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Eritrea 2023

Eritrea’s human rights situation showed no sign of improvement. The authorities continued to subject political dissidents, members of religious congregations, journalists and Indigenous People to arbitrary detention and enforced disappearance. The right to practice religious beliefs was severely restricted, and a religious leader died in prison after being detained for 10 years. The Afar Indigenous People faced discrimination and other persecution. The use of indefinite mandatory military service intensified; women conscripts faced sexual violence in training camps.


Eritrean Defence Forces continued to carry out systematic and widespread sexual violence, including rape and gang rape, against women in neighbouring Ethiopia’s Tigray region, months after the Cessation of Hostilities Agreement was signed in November 2022 (see Ethiopia entry). The government failed to initiate any investigation into these, and other crimes under international law committed in Tigray. The president denied well-founded allegations of the Eritrean army’s conduct as “fantasy”.

Eritrea continued to refuse to cooperate with international mechanisms, including the UN Special Rapporteur on the situation of human rights in Eritrea.

The ban imposed on independent media in 2001 remained in place.

Arbitrary detention and enforced disappearances

The government continued its 22-year-long policy of arbitrarily detaining and, in some cases, carrying out the enforced disappearance of journalists, real or perceived political dissidents and members of religious congregations (see below, Freedom of religion and belief) as a tool of repression. Detainees’ rights to judicial review and access to legal counsel were denied. The fate and whereabouts of 11 members of the G-15, a group of 15 senior politicians who spoke publicly against the president in 2001, remained unknown, along with that of 16 journalists accused of being linked to the G-15.

Freedom of religion and belief

The authorities discriminated against people on the basis of their faith, denying those belonging to unregistered religions the right to practice their beliefs. Hundreds of people remained in prolonged arbitrary detention and some were subjected to enforced disappearance for belonging to unrecognized religious groups.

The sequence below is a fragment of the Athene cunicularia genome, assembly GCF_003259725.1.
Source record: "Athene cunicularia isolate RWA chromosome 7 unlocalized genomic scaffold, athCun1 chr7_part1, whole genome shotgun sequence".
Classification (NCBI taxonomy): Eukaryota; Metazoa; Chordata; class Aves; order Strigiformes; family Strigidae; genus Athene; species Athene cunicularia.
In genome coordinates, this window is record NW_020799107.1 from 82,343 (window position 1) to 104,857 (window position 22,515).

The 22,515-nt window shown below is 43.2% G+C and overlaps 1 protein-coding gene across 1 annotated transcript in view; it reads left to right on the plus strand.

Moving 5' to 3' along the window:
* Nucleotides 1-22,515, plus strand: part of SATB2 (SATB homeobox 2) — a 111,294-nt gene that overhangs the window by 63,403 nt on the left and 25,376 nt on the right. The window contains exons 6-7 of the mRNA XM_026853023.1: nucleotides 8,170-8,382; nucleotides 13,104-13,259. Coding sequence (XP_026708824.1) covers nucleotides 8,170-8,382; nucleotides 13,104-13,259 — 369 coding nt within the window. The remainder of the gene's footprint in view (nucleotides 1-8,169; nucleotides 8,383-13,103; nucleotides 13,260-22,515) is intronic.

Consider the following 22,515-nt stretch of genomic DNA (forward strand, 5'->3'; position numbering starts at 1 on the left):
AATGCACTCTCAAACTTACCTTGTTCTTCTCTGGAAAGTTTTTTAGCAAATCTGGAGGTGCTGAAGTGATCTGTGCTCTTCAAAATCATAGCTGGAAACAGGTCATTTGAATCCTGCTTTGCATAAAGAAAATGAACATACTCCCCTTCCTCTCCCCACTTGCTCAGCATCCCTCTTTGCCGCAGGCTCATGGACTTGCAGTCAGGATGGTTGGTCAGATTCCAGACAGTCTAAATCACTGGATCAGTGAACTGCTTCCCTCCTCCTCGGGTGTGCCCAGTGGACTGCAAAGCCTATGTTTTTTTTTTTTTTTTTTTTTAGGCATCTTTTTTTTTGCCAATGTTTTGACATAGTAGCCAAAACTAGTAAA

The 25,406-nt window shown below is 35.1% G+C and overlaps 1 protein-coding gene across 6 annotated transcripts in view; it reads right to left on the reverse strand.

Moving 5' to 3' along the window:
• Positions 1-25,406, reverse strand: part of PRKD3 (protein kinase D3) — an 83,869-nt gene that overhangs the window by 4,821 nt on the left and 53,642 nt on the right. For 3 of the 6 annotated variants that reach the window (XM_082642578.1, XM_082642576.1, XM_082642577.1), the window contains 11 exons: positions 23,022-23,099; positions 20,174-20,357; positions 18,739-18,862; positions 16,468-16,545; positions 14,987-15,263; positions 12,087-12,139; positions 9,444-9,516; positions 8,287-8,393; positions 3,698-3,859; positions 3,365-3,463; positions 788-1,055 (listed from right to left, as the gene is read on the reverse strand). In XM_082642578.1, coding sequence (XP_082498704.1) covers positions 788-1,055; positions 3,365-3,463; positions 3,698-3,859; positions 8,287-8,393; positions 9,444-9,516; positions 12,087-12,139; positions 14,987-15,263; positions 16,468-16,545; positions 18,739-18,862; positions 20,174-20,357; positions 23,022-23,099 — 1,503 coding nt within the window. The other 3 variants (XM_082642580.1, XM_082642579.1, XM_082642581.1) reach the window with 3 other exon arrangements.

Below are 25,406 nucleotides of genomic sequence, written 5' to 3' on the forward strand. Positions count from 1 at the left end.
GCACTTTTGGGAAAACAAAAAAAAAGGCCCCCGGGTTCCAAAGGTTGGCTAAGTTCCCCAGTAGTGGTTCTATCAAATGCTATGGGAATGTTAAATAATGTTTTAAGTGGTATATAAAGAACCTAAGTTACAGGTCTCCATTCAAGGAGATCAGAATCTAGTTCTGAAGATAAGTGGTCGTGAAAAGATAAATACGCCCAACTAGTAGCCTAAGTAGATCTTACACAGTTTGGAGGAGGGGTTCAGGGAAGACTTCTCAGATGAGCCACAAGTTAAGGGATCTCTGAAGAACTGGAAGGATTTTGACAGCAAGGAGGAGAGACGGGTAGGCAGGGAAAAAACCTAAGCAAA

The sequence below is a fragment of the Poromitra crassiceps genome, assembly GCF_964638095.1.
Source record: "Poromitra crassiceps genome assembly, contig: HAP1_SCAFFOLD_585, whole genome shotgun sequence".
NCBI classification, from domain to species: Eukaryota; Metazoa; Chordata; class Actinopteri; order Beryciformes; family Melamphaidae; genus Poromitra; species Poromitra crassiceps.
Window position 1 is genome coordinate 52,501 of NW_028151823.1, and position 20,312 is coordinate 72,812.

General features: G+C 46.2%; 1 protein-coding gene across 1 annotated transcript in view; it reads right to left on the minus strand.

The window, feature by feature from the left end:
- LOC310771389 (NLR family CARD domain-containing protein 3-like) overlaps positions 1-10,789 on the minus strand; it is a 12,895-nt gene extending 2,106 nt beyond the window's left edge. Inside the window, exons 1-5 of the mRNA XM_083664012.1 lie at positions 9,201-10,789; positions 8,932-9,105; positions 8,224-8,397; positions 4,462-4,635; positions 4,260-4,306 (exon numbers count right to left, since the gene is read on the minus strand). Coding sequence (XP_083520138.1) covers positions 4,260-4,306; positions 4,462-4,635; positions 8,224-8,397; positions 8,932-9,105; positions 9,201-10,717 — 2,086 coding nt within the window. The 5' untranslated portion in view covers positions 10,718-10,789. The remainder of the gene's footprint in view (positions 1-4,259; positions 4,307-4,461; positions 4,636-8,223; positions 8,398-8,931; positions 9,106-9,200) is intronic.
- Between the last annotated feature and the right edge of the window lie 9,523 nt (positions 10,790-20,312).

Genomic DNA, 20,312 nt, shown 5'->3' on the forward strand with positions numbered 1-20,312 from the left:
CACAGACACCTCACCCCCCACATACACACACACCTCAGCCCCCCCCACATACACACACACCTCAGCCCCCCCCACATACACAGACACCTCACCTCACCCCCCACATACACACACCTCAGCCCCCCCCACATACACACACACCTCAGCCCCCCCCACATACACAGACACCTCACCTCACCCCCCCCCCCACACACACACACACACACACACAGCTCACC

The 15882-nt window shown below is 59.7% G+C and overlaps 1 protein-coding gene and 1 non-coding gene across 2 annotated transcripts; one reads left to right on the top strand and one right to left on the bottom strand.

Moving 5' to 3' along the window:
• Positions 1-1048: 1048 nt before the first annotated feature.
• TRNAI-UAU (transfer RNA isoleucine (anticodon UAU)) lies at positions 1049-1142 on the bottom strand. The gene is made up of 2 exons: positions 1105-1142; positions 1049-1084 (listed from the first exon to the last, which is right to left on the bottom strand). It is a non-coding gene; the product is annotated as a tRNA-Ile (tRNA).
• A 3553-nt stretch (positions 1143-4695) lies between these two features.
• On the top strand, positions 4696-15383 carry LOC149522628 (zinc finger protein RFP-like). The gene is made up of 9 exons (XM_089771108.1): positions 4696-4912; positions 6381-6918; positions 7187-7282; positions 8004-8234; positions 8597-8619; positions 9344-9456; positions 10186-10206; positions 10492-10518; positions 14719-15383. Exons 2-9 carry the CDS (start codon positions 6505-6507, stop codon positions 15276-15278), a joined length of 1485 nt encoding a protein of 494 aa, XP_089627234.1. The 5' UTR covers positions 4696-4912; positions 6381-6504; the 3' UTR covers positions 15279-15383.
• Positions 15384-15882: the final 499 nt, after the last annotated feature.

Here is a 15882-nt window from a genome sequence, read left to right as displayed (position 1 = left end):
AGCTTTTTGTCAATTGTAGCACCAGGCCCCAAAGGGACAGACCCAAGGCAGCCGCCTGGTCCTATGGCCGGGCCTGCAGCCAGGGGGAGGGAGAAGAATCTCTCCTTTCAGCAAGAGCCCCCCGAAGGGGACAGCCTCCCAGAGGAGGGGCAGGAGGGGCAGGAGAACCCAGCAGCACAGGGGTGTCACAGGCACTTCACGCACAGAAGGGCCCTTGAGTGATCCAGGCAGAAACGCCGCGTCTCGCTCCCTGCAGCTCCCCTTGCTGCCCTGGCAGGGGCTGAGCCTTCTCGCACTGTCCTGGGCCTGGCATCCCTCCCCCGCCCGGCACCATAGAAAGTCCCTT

The Eritrean Orthodox Tewahedo Church, Sunni Islam, the Catholic Church and the Evangelical Lutheran Church of Eritrea were the only registered religions, while the Baha’i faith was recognized de facto.

On 9 April, Pastor Tesfaye Seyoum, the founder and leader of Meserete Kirstos Church, died in Mai Serwa prison, where he had been held for 10 years for belonging to a banned religion. The authorities did not permit his family to bury him for 10 days, and then compelled them to do so in the capital, Asmara, not his home town.

Indigenous Peoples’ rights

The Afar Indigenous People continued to experience multiple government attempts to interfere with their customary way of life, including by banning them from fishing, their primary livelihood. According to the Special Rapporteur on the situation of human rights in Eritrea, they were “subjected to discrimination, harassment, arbitrary arrests, disappearance, violence and widespread persecution”; and as of May, at least 57,000 of them were registered as refugees in Ethiopia, having fled their homes.

Forced labour

The use of mandatory indefinite national military service persisted, as well as the forced labour attached to it, sometimes amounting to slavery.

In his report to the UN Human Rights Council in June/July, the Special Rapporteur on the situation of human rights in Eritrea said he had received information about “heavy round-ups” of conscripts in August 2022. Up to November 2022, the army used “coercive practices to force individuals to participate in military action in Ethiopia”, and families were forced to hand over their relatives, including children.

Reports of torture and other ill-treatment and sexual violence continued in conscript camps. The Special Rapporteur reported that former women recruits of the Sawa military training camp said that camp officials carried out rape and other forms of gender-based violence against female conscripts.

Many young people were forced to spend their final secondary school year at the Sawa military training camp, making it difficult for them to complete their education.